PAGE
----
5. OscarMadison

    OscarMadison Well-Known Member

    I worked for an editor/owner who used to have weekly sessions of drunken AMA in the online press room. It was sad to see someone fritter away their talent like that.


    Apologies to anyone who thinks this speaks for them, but I loathe that meme. Spend some time with kids whose childhoods were ended by junkie mommas and try to keep your game face when you find out you're talking to a 38-year-old grandmother or a 56-year-old great-grandmother and get back to me about all those "bad" mothers who think it's cute to get their drink on.

    Gah. I am so humorless today. I have TGT: Seamen cued up, which will either make me laugh or infuriate me. Feeling lucky...
     
    exmediahack likes this.
  6. Donny in his element

    Donny in his element Well-Known Member

    My drinking life, in vignettes:

    (1/3) My dad was an alcoholic when I was young. Parents divorced when I was six. But by the time I was eight, he was sober after detox and a halfway house. Still is. Parents eventually got remarried. Still are. A success story.
     
  7. Alma

    Alma Well-Known Member

    I really don't get the "dry month" thing. Is that what fashionable people do to convince everyone they don't have to drink? Health benefits?
     
  8. Donny in his element

    Donny in his element Well-Known Member

    (2/3) Understandably, I never drank in high school. This, never acquired the taste for beer. Somewhat dampened my social experience, but I also got some begrudging popularity cred, too. I was still a fun hang at the teen rave clubs of late 90s Florida, even when I was always drug free. Mad glow-stick skills, I guess.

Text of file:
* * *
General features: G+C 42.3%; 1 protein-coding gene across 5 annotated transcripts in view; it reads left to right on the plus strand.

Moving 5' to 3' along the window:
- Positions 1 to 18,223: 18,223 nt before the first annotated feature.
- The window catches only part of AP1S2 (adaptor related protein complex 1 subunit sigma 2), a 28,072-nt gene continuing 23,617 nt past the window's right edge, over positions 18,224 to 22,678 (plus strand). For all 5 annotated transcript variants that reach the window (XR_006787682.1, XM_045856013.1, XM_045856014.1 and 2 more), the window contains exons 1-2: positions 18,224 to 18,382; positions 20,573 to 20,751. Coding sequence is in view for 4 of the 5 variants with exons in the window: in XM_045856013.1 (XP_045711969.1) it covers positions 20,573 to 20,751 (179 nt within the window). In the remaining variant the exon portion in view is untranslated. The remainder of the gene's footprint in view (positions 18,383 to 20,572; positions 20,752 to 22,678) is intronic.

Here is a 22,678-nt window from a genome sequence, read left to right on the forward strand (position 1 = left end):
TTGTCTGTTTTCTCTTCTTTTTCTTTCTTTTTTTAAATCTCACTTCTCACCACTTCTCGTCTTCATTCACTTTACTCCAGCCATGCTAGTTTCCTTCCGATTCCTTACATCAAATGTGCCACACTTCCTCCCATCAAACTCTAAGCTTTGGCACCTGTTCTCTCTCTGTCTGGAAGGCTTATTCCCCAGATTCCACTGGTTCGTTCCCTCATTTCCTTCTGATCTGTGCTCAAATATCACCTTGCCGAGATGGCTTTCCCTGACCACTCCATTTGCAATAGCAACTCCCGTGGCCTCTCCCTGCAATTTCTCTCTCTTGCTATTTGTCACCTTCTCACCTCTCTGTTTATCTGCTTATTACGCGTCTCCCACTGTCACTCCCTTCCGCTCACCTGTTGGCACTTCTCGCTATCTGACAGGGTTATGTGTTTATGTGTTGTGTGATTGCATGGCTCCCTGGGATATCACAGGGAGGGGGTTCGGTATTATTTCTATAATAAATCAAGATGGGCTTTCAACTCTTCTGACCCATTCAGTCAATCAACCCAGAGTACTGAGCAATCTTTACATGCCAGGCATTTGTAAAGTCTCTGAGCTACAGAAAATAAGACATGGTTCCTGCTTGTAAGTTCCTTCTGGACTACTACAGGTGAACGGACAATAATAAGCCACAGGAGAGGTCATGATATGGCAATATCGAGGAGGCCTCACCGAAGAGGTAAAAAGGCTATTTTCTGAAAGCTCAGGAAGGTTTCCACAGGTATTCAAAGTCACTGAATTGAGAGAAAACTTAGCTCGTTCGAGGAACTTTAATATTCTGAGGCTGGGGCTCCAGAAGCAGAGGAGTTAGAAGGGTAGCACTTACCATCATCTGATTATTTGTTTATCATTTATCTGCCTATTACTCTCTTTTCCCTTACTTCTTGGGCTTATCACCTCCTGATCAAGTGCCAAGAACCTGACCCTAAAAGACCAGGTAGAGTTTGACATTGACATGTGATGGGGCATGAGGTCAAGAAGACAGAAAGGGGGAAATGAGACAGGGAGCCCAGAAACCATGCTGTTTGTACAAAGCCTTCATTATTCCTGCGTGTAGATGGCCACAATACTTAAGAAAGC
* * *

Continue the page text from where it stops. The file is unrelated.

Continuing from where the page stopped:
Didn’t drink in college — a top tier party school, no less — which certainly dampened my social options. Still loved a good night of dancing at Yianni’s or Clyde’s and Costello’s, so that helped.

    Apropos of earlier posts, I’ll never forget being in the French Quarter in the days leading up to the 2003 Sugar Bowl. Not a drinker, bottles of water or fountain Coke cost $9 at these overflowing bars that had drink minimums to enter. The Hurricanes were cheaper. Fuck that.
     
  9. Inky_Wretch

    Inky_Wretch Well-Known Member

    It’s an outgrowth of NY resolutions to eat better and exercise more. Has nothing to do with being fashionable or trendy.
     
  10. Donny in his element

    Donny in his element Well-Known Member

    (3/3) Broke the seal finally New Year’s Eve 2005 at the Hollywood Hard Rock on someone else’s dime. Twenty-four and tipsy, and God damn was that fun.

    Drank socially, responsibly after. Kept it fruity, Malibu and rum. Screwdrivers.

    Now, man, I like a bourbon. I have bottles and always want to buy more. I just never find the time to drink. Maybe an Old Fashioned or a two-finger pour couple times a month. Old habits, I guess.
     
  11. Alma

    Alma Well-Known Member

    I'm just curious what the dry month signifies. A desire to stop drinking? To slow down? A booze cleanse?

    Planned cleanses and detoxes of all kinds are kind of ridiculous.
     
  12. Donny in his element

    Donny in his element Well-Known Member

    It’s a secular version of Lent. Do it to prove you can do it.
     
    HC likes this.